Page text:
Tag Archives | philosophy

The Pathology Report

A Reader’s Guide to Atlas Shrugged, Part 14 Spoiler Alert: You do not need a reader’s guide to Atlas Shrugged—at least not for your first reading. Ayn Rand’s novel is clear, compelling, eminently readable, and perfectly comprehensible on its own terms. Yet Atlas is also a rich and complex novel, with an intricate plot in […]

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What Does It Mean to Be a Parrott?

Five Things You Need to Read Today August 30, 2018 1. Overhanging Existential Dread A while back, I described the dominant mood of the Trump presidency as one of “overhanging existential dread.” For every good thing we get out of this administration–say, a reasonably good Supreme Court appointment or two–there is always the question looming […]

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Unfrozen Caveman Intellectual

“There is no God in this book.” So begins Suicide of the West, Jonah Goldberg’s contribution to the recent flurry of discussion about the legacy of the Enlightenment. Unfortunately, there’s not much of the Enlightenment in the book, either. If Steven Pinker’s Enlightenment Now treated the philosophical movement of the 18th century as if it […]

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How to Defend the Enlightenment Without Really Trying

The Trump era—which has been characterized by a rise of anti-intellectualism, the ideological muddling of the right, and a swerve toward illiberalism on both sides of the political debate—has, by way of compensation, also produced a mini-revival of interest and debate about the philosophical ideas of the Enlightenment. One of the most prominent entries in […]

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Progressives Against Enlightenment

One of my concerns about the Trump era is that it signals a wave of anti-intellectualism on the right, a collapse in concern for basic ideas. It has also triggered something of an anti-intellectual response on the left, because Trump is the bogeyman who justifies blind, frenetic “resistance” in place of thoughtful criticism and reasoned […]

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Laurel and Yanny and Manny and Ayn

Every once in a while a new puzzle or paradox sweeps the Internet. A while ago it was the optical illusion of a dress that was either blue and black or gold and white, depending on who you asked. Now it’s the auditory illusion of Laurel Versus Yanny. This is a sound clip that originated […]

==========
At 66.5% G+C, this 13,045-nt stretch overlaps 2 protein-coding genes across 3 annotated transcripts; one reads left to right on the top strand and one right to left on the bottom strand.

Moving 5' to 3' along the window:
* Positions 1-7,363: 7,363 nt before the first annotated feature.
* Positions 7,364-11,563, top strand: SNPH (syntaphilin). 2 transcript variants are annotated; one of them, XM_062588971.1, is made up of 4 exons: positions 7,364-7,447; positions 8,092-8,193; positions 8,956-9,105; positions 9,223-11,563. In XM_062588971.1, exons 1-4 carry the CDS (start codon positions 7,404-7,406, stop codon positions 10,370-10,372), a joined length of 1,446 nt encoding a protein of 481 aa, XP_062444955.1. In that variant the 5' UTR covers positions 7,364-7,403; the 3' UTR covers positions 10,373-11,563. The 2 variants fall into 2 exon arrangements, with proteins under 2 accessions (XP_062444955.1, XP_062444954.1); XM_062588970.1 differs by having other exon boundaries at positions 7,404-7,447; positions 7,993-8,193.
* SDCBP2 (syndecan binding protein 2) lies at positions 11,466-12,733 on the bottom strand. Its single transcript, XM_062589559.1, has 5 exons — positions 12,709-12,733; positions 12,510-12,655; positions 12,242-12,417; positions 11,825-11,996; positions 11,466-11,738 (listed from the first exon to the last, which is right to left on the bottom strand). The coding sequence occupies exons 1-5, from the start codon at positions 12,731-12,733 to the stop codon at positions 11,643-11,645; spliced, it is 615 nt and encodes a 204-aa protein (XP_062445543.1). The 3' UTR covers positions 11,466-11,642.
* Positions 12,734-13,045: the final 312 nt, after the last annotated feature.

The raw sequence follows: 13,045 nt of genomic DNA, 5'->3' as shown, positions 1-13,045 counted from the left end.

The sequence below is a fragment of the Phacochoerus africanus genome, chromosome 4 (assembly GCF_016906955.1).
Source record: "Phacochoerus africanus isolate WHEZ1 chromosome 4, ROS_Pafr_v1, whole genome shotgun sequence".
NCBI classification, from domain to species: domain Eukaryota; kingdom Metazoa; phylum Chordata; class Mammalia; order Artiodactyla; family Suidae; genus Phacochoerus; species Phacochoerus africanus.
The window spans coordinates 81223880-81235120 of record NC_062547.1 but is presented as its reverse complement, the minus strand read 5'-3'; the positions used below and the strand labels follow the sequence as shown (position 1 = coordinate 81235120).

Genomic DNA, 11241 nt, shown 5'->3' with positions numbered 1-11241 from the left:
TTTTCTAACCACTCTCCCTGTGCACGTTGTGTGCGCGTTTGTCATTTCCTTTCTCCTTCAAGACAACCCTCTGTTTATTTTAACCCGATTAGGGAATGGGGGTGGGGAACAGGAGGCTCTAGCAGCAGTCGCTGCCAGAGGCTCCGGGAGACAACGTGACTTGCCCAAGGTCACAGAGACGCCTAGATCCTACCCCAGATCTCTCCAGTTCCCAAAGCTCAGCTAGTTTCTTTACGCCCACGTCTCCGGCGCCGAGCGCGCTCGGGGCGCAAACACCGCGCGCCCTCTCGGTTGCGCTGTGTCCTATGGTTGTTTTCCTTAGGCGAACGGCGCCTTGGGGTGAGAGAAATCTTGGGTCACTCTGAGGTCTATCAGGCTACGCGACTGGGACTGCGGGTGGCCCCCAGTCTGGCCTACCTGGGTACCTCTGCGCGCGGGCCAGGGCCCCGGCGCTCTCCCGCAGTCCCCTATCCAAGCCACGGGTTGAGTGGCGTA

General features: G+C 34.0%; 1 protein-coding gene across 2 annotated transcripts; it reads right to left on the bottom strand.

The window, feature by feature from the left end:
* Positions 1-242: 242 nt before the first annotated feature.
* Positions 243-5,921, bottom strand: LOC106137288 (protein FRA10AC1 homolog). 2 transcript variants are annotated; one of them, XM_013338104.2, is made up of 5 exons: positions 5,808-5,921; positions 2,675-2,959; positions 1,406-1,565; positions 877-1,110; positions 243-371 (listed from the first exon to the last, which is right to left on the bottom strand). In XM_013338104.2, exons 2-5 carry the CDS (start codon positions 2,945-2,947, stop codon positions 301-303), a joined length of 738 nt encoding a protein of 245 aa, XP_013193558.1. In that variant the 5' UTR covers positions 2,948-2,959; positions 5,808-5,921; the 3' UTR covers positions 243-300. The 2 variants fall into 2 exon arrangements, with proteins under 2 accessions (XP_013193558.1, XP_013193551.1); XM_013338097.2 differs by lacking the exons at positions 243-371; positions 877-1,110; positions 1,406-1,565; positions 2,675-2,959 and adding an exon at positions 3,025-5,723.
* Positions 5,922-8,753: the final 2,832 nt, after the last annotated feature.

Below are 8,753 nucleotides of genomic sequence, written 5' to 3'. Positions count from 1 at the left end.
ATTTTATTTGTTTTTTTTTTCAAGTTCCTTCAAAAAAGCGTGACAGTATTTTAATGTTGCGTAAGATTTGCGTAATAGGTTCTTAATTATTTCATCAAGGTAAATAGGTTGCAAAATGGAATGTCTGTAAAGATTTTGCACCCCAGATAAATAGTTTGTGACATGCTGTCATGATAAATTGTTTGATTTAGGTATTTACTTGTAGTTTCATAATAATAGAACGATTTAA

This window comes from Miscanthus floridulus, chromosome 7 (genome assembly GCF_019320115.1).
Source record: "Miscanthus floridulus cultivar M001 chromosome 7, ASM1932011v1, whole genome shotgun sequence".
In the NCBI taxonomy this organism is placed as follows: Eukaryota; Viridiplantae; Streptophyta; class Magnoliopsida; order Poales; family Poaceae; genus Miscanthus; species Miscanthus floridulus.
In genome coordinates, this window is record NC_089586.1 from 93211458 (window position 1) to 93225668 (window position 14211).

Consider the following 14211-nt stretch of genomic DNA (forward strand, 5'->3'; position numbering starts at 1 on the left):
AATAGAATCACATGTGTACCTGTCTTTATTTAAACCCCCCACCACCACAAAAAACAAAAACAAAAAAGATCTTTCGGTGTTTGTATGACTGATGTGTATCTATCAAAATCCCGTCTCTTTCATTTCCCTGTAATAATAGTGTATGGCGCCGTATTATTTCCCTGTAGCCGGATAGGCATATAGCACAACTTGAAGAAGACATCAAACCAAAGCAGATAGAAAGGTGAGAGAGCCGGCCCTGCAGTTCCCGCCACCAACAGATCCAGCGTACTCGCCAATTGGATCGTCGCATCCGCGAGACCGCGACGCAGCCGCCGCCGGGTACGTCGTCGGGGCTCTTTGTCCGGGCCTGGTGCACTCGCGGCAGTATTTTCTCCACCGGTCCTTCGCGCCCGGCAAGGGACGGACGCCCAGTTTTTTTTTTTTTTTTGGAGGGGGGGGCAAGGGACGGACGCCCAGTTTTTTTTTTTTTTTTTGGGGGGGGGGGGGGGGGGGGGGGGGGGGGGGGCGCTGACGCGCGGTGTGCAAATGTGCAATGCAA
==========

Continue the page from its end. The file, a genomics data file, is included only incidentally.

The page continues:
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The Enlightenment Is Not the Enemy

Jonah Goldberg has a new book out defending the “liberal”—i.e., pro-freedom—legacy of the Enlightenment, the philosophical awakening of the 18th Century. Such a defense is certainly needed in light of the Enlightenment’s wholesale rejection by today’s mainstream intellectuals. Yet this has required many others on the right to come to terms with their views of […]

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Communism Is Idealist

I’ve been puzzling for some time over the continuing hold of Communism on the minds of America’s intellectuals. How could a system fail so completely for so long, in so many different variations, leaving a trail of death and suffering in its wake—and still be regarded as “idealistic”? The answer is that Communism is “idealist” […]

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The Operation of the Moral Law

 A Reader’s Guide to Atlas Shrugged, Part 11 Spoiler Alert: You do not need a reader’s guide to Atlas Shrugged—at least not for your first reading. Ayn Rand’s novel is clear, compelling, eminently readable, and perfectly comprehensible on its own terms. Yet Atlas is also a rich and complex novel, with an intricate plot in […]

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Philosophers: Who Needs Them

During the 2016 Republican primaries, Senator Marco Rubio somewhat notoriously declared philosophers to be less useful than welders. No, really. He was trying to make the point that our schools should do a better job at vocational education—training welders—rather than trying to push everyone to go to college. But he went a little farther than […]

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